Windows Server 2003 – 64-bit – non-DC

select * from Win32_OperatingSystem WHERE Version like "5.2%" AND ProductType="3" AND OSArchitecture = "64-bit"

WINDOWS SERVER 2003 R2

 

Windows Server 2003 R2 – DC

select * from Win32_OperatingSystem WHERE Version like "5.2.3%" AND ProductType="2"

Windows Server 2003 R2 – non-DC

select * from Win32_OperatingSystem WHERE Version like "5.2.3%" AND ProductType="3"

Windows Server 2003 R2 – 32-bit – DC

select * from Win32_OperatingSystem WHERE Version like "5.2.3%" AND ProductType="2" AND NOT OSArchitecture = "64-bit"

Windows Server 2003 R2 – 32-bit – non-DC

select * from Win32_OperatingSystem WHERE Version like "5.2.3%" AND ProductType="3" AND NOT OSArchitecture = "64-bit"

Windows Server 2003 R2 – 64-bit – DC

select * from Win32_OperatingSystem WHERE Version like "5.2.3%" AND ProductType="2" AND OSArchitecture = "64-bit"

Windows Server 2003 R2 – 64-bit – non-DC

select * from Win32_OperatingSystem WHERE Version like "5.2.3%" AND ProductType="3" AND OSArchitecture = "64-bit"

WINDOWS SERVER 2008

 

Windows Server 2008 – DC

select * from Win32_OperatingSystem WHERE Version like "6.0%" AND ProductType="2"

Windows Server 2008 – non-DC

select * from Win32_OperatingSystem WHERE Version like "6.0%" AND ProductType="3"

Windows Server 2008 – 32-bit – DC

select * from Win32_OperatingSystem WHERE Version like "6.0%" AND ProductType="2" AND NOT OSArchitecture = "64-bit"

Windows Server 2008 – 32-bit – non-DC

select * from Win32_OperatingSystem WHERE Version like "6.0%" AND ProductType="3" AND NOT OSArchitecture = "64-bit"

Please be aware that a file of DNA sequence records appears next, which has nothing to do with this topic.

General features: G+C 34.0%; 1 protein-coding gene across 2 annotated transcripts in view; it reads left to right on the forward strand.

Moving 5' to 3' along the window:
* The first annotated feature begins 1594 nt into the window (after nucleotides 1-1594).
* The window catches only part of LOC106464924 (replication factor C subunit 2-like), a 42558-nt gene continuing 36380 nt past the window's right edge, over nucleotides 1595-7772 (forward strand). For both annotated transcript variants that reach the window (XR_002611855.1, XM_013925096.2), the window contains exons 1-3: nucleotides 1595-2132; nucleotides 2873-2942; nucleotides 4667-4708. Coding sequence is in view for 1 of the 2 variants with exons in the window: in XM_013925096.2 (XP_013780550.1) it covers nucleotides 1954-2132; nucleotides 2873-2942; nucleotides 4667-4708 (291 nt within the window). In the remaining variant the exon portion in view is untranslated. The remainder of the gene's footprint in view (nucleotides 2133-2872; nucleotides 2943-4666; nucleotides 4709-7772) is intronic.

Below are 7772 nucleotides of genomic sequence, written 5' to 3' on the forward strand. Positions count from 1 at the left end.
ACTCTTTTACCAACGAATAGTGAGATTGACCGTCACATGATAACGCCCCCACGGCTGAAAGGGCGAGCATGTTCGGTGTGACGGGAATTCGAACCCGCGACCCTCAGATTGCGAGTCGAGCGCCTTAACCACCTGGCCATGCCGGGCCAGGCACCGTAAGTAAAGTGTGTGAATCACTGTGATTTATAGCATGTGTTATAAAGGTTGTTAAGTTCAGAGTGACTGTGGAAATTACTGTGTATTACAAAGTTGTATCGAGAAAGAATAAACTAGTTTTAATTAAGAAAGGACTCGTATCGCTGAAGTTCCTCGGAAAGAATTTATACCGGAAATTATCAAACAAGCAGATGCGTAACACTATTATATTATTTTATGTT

Windows Server 2008 – 64-bit – DC

select * from Win32_OperatingSystem WHERE Version like "6.0%" AND ProductType="2" AND OSArchitecture = "64-bit"

Windows Server 2008 – 64-bit – non-DC

select * from Win32_OperatingSystem WHERE Version like "6.0%" AND ProductType="3" AND OSArchitecture = "64-bit"

WINDOWS SERVER 2008 R2

 

Windows Server 2008 R2 – 64-bit – DC

select * from Win32_OperatingSystem WHERE Version like "6.1%" AND ProductType="2"

Windows Server 2008 R2 – 64-bit – non-DC

select * from Win32_OperatingSystem WHERE Version like "6.1%" AND ProductType="3"

WINDOWS SERVER 2012

 

Windows Server 2012 – 64-bit – DC

select * from Win32_OperatingSystem WHERE Version like "6.2%" AND ProductType="2"

Windows Server 2012 – 64-bit – non-DC

select * from Win32_OperatingSystem WHERE Version like "6.2%" AND ProductType="3"

WINDOWS SERVER 2012 R2

 

Windows Server 2012 R2 – 64-bit – DC

select * from Win32_OperatingSystem WHERE Version like "6.3%" AND ProductType="2"

Windows Server 2012 R2 – 64-bit – non-DC

select * from Win32_OperatingSystem WHERE Version like "6.3%" AND ProductType="3"

Restore AD Objects

  • To enable Active Directory Recycle Bin using the Enable-ADOptionalFeature cmdlet
    Click Start, click Administrative Tools, right-click Active Directory Module for Windows PowerShell, and then click Run as administrator.
    Below is a sample for enabling it for domain.com:
    Enable-ADOptionalFeature –Identity "CN=Recycle Bin Feature,CN=Optional Features,CN=Directory Service,CN=Windows NT,CN=Services,CN=Configuration,DC=domain,DC=com" –Scope ForestOrConfigurationSet –Target domain.com
     
    Once you have the Recycling Bin for Active Directory you will have to use LDP.exe to restore. By default the container with the deleted objects is not displayed. The following steps will allow you to see the container with the deleted objects.